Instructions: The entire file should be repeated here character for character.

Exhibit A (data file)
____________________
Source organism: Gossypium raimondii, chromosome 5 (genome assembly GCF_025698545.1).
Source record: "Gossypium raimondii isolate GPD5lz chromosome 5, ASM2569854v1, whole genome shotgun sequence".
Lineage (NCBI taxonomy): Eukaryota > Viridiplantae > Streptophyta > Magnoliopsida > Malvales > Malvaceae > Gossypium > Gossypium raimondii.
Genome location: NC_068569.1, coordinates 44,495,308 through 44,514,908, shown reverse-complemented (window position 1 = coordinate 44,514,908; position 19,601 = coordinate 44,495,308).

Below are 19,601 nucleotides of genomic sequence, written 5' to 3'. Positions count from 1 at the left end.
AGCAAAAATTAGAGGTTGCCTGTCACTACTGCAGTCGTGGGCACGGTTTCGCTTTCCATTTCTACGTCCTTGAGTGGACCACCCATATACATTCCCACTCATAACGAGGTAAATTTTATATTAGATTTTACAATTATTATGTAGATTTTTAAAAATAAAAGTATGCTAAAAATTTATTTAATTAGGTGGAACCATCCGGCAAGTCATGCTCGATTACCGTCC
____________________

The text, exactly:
Source organism: Gossypium raimondii, chromosome 5 (genome assembly GCF_025698545.1).
Source record: "Gossypium raimondii isolate GPD5lz chromosome 5, ASM2569854v1, whole genome shotgun sequence".
Lineage (NCBI taxonomy): Eukaryota > Viridiplantae > Streptophyta > Magnoliopsida > Malvales > Malvaceae > Gossypium > Gossypium raimondii.
Genome location: NC_068569.1, coordinates 44,495,308 through 44,514,908, shown reverse-complemented (window position 1 = coordinate 44,514,908; position 19,601 = coordinate 44,495,308).

Below are 19,601 nucleotides of genomic sequence, written 5' to 3'. Positions count from 1 at the left end.
AGCAAAAATTAGAGGTTGCCTGTCACTACTGCAGTCGTGGGCACGGTTTCGCTTTCCATTTCTACGTCCTTGAGTGGACCACCCATATACATTCCCACTCATAACGAGGTAAATTTTATATTAGATTTTACAATTATTATGTAGATTTTTAAAAATAAAAGTATGCTAAAAATTTATTTAATTAGGTGGAACCATCCGGCAAGTCATGCTCGATTACCGTCC